September 12th, 2011 at 1:05 PM ^

It's HOW you use him.  Denard's going to get hurt if they keep running him into an 8 man box like he's Tebow.  Why is nearly every college football analyst saying this staff needs to use him better?

This isn't rocket science.  You don't change your system for Threet, Sheridan, or even an average QB.  You do change for an elite talent like Denard.

Blue in Yarmouth

September 12th, 2011 at 1:20 PM ^

After the game I thought a lot about what has been going on so far. I figured it was just me missing how electric Denard was last year and I was being irrational, but my thoughts were:

I can't really complain about Borges trying to implement his offense right away when I stuck up for RR for doing the same thing, rather than adapting his offense to suit his players. Then, as I continued to ponder it further, I got to the exact point you did where I said....there is a big difference between Denard and Threet. That offense wouldn't have been good no matter what they were running. In contrast, we know this offense can be lethal with Denard operating out of the gun. 

I don't think it would be irrationale to expect Borges to change his play-calling to better suit Denard in the future, but we have to remember, this was his first real test. I have faith in Borges and think he will make further adaptations to better utilize Denard.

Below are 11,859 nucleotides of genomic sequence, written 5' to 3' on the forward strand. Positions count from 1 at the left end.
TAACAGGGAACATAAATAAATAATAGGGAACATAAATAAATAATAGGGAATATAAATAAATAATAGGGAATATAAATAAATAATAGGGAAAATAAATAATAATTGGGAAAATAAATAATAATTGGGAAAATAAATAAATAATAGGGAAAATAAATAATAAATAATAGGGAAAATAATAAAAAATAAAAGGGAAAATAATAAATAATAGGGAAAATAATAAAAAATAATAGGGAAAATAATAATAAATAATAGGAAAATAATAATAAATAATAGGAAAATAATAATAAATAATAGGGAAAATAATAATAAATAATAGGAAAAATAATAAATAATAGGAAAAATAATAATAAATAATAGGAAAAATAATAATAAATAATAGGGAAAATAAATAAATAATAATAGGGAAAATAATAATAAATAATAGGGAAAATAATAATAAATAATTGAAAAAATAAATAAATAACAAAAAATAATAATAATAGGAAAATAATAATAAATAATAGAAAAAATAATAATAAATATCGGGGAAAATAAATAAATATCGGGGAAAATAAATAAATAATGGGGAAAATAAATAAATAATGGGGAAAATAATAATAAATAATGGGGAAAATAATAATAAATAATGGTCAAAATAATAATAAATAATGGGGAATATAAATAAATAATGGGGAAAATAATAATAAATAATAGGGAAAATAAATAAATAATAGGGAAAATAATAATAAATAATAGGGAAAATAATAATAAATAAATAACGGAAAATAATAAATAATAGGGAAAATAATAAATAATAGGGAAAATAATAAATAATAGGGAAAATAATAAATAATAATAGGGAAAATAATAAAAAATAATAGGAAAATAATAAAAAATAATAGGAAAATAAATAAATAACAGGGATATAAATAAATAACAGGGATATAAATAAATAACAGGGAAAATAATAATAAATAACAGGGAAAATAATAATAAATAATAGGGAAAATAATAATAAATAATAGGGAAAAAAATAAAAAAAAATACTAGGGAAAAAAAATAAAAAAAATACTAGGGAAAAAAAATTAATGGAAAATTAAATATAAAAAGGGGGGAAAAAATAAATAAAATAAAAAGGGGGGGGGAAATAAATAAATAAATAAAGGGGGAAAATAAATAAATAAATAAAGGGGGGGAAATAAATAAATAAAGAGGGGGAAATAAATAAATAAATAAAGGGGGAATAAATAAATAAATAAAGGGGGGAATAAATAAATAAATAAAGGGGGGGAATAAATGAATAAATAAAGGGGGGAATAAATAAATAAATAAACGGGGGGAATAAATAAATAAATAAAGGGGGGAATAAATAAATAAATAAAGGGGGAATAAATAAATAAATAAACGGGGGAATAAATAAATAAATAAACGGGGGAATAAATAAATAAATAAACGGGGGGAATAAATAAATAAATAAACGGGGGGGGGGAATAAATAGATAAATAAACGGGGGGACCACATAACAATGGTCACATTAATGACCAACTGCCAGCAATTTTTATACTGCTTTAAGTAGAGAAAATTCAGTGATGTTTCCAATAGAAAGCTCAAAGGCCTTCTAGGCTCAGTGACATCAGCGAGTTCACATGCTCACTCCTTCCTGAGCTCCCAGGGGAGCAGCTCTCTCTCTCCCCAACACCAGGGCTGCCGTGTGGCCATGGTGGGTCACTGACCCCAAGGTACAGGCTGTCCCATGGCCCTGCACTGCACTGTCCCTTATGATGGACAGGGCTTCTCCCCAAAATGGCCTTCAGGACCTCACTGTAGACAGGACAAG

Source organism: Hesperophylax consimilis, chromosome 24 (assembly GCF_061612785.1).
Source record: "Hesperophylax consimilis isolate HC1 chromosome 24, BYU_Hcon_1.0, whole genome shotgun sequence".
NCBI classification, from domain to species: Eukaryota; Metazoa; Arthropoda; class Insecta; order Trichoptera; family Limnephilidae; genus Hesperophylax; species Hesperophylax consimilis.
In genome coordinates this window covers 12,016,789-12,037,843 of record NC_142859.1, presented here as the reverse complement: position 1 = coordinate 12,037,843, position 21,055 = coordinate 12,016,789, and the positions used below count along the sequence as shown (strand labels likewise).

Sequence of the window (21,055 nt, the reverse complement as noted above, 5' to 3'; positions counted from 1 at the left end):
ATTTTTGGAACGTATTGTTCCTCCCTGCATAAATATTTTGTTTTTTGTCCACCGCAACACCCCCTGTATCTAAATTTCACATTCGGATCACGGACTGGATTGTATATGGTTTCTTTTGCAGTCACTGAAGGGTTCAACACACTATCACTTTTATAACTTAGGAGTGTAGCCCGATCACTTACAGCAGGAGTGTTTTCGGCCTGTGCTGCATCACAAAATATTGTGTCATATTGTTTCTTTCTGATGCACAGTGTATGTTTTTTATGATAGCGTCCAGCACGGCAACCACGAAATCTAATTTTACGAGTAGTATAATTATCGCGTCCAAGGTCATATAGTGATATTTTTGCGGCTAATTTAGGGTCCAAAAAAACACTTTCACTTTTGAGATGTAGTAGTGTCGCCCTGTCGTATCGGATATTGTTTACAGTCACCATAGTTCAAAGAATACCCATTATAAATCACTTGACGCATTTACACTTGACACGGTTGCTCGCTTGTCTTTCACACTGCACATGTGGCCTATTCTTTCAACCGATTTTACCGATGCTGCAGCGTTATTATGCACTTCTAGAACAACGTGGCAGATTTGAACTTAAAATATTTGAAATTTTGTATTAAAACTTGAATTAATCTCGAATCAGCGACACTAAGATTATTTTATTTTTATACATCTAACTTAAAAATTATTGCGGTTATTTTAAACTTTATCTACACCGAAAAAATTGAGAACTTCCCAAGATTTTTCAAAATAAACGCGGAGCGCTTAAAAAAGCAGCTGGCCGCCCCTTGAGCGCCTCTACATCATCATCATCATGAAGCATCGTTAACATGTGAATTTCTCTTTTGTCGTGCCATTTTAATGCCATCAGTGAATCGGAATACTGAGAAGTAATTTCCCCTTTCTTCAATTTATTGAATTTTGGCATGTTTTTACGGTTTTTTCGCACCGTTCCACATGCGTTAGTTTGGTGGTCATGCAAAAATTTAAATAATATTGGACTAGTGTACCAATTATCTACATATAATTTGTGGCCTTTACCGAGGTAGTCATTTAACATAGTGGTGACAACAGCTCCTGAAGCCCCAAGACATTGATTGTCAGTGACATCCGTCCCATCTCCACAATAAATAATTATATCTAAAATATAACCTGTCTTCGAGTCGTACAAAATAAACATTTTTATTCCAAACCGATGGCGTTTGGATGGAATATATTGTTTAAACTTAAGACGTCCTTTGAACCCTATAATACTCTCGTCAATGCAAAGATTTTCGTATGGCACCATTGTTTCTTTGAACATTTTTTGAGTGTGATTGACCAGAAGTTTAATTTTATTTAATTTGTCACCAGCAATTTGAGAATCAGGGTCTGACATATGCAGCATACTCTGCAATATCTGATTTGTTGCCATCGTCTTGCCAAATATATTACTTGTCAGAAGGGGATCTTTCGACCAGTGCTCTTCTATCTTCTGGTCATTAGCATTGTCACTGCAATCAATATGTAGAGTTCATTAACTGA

Fuzzy Dunlop

September 12th, 2011 at 1:24 PM ^

Well, most college football analysts are idiots, whose analysis consists of saying "unleash Denard!"  Which is a great concept, but it doesn't explain how exactly Denard should be "unleashed".  Denard was given plenty of opportunities to run and through in the first half -- if he had completed more passes, would he have been sufficiently "unleashed"?  The big difference between the first three quarters and the 4th was that the passes were actually being completed -- they certainly weren't running Denard any more than they had previously. 


September 12th, 2011 at 5:05 PM ^

I agree saying "unleash Denard!" is not helpful. But I disagree that it is simply giving him opportunities to run that constitutes using him to his fullest potential. There is a difference between running him and actually designing an offense around designing the best scheme for him to run in. In my opinion that is what RR did best, and simply having Borges (or any OC) retain some of RR's best QB run plays and then say that they are giving him (and the offense) the best chance to be successful is not the same thing.


September 12th, 2011 at 12:13 PM ^